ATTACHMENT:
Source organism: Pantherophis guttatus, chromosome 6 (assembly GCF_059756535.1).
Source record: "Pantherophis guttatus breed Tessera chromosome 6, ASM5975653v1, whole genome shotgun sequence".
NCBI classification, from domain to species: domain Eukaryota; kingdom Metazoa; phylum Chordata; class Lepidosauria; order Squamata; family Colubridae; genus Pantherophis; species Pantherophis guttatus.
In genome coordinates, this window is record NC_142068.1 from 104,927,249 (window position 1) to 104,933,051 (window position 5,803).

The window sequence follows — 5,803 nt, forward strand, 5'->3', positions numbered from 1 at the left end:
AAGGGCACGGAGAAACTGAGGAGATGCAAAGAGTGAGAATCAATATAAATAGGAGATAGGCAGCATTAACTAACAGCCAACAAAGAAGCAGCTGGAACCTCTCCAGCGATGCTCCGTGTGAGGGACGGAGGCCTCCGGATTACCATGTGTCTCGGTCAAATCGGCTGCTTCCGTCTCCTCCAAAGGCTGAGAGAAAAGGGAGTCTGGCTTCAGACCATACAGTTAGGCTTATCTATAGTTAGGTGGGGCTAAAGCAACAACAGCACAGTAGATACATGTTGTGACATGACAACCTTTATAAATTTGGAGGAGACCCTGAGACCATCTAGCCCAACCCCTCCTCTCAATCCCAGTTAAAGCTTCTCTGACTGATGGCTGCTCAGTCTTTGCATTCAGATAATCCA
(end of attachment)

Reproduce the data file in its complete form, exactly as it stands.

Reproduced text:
Source organism: Pantherophis guttatus, chromosome 6 (assembly GCF_059756535.1).
Source record: "Pantherophis guttatus breed Tessera chromosome 6, ASM5975653v1, whole genome shotgun sequence".
NCBI classification, from domain to species: domain Eukaryota; kingdom Metazoa; phylum Chordata; class Lepidosauria; order Squamata; family Colubridae; genus Pantherophis; species Pantherophis guttatus.
In genome coordinates, this window is record NC_142068.1 from 104,927,249 (window position 1) to 104,933,051 (window position 5,803).

The window sequence follows — 5,803 nt, forward strand, 5'->3', positions numbered from 1 at the left end:
AAGGGCACGGAGAAACTGAGGAGATGCAAAGAGTGAGAATCAATATAAATAGGAGATAGGCAGCATTAACTAACAGCCAACAAAGAAGCAGCTGGAACCTCTCCAGCGATGCTCCGTGTGAGGGACGGAGGCCTCCGGATTACCATGTGTCTCGGTCAAATCGGCTGCTTCCGTCTCCTCCAAAGGCTGAGAGAAAAGGGAGTCTGGCTTCAGACCATACAGTTAGGCTTATCTATAGTTAGGTGGGGCTAAAGCAACAACAGCACAGTAGATACATGTTGTGACATGACAACCTTTATAAATTTGGAGGAGACCCTGAGACCATCTAGCCCAACCCCTCCTCTCAATCCCAGTTAAAGCTTCTCTGACTGATGGCTGCTCAGTCTTTGCATTCAGATAATCCA